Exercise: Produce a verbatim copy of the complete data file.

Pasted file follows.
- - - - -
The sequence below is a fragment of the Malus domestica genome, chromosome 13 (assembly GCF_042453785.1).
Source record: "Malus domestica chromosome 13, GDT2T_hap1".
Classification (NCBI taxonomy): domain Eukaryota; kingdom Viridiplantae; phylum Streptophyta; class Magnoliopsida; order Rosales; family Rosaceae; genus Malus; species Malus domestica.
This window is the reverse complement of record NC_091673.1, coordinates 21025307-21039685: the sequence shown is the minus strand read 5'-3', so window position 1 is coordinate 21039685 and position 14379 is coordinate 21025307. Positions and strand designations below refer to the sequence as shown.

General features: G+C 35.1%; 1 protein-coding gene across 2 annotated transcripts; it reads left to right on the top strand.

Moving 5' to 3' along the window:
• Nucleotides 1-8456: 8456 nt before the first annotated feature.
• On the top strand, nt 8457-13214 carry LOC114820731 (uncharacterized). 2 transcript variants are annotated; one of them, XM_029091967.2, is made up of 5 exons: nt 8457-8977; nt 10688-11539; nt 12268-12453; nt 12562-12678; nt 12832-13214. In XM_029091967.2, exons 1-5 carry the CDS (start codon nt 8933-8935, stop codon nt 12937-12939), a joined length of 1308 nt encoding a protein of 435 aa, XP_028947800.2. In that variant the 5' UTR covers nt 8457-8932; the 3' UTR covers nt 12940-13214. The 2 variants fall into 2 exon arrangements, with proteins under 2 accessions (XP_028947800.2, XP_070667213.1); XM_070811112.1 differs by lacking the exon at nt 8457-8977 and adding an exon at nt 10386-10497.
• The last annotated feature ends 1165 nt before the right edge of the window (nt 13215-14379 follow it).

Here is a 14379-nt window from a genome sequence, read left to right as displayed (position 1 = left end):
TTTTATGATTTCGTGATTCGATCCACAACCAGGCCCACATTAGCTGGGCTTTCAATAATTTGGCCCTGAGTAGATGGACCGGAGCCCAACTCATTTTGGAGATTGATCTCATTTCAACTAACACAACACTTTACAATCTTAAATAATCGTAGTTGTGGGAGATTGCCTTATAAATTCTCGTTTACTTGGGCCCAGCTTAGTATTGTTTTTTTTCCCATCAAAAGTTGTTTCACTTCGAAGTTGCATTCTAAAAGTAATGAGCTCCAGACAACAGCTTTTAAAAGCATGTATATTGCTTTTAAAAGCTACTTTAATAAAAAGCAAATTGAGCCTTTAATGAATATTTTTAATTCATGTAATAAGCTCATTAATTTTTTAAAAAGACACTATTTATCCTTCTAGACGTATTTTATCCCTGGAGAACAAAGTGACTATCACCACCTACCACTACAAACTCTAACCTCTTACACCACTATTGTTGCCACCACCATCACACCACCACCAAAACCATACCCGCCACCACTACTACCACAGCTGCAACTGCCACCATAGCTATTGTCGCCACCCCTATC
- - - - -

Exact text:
The sequence below is a fragment of the Malus domestica genome, chromosome 13 (assembly GCF_042453785.1).
Source record: "Malus domestica chromosome 13, GDT2T_hap1".
Classification (NCBI taxonomy): domain Eukaryota; kingdom Viridiplantae; phylum Streptophyta; class Magnoliopsida; order Rosales; family Rosaceae; genus Malus; species Malus domestica.
This window is the reverse complement of record NC_091673.1, coordinates 21025307-21039685: the sequence shown is the minus strand read 5'-3', so window position 1 is coordinate 21039685 and position 14379 is coordinate 21025307. Positions and strand designations below refer to the sequence as shown.

General features: G+C 35.1%; 1 protein-coding gene across 2 annotated transcripts; it reads left to right on the top strand.

Moving 5' to 3' along the window:
• Nucleotides 1-8456: 8456 nt before the first annotated feature.
• On the top strand, nt 8457-13214 carry LOC114820731 (uncharacterized). 2 transcript variants are annotated; one of them, XM_029091967.2, is made up of 5 exons: nt 8457-8977; nt 10688-11539; nt 12268-12453; nt 12562-12678; nt 12832-13214. In XM_029091967.2, exons 1-5 carry the CDS (start codon nt 8933-8935, stop codon nt 12937-12939), a joined length of 1308 nt encoding a protein of 435 aa, XP_028947800.2. In that variant the 5' UTR covers nt 8457-8932; the 3' UTR covers nt 12940-13214. The 2 variants fall into 2 exon arrangements, with proteins under 2 accessions (XP_028947800.2, XP_070667213.1); XM_070811112.1 differs by lacking the exon at nt 8457-8977 and adding an exon at nt 10386-10497.
• The last annotated feature ends 1165 nt before the right edge of the window (nt 13215-14379 follow it).

Here is a 14379-nt window from a genome sequence, read left to right as displayed (position 1 = left end):
TTTTATGATTTCGTGATTCGATCCACAACCAGGCCCACATTAGCTGGGCTTTCAATAATTTGGCCCTGAGTAGATGGACCGGAGCCCAACTCATTTTGGAGATTGATCTCATTTCAACTAACACAACACTTTACAATCTTAAATAATCGTAGTTGTGGGAGATTGCCTTATAAATTCTCGTTTACTTGGGCCCAGCTTAGTATTGTTTTTTTTCCCATCAAAAGTTGTTTCACTTCGAAGTTGCATTCTAAAAGTAATGAGCTCCAGACAACAGCTTTTAAAAGCATGTATATTGCTTTTAAAAGCTACTTTAATAAAAAGCAAATTGAGCCTTTAATGAATATTTTTAATTCATGTAATAAGCTCATTAATTTTTTAAAAAGACACTATTTATCCTTCTAGACGTATTTTATCCCTGGAGAACAAAGTGACTATCACCACCTACCACTACAAACTCTAACCTCTTACACCACTATTGTTGCCACCACCATCACACCACCACCAAAACCATACCCGCCACCACTACTACCACAGCTGCAACTGCCACCATAGCTATTGTCGCCACCCCTATC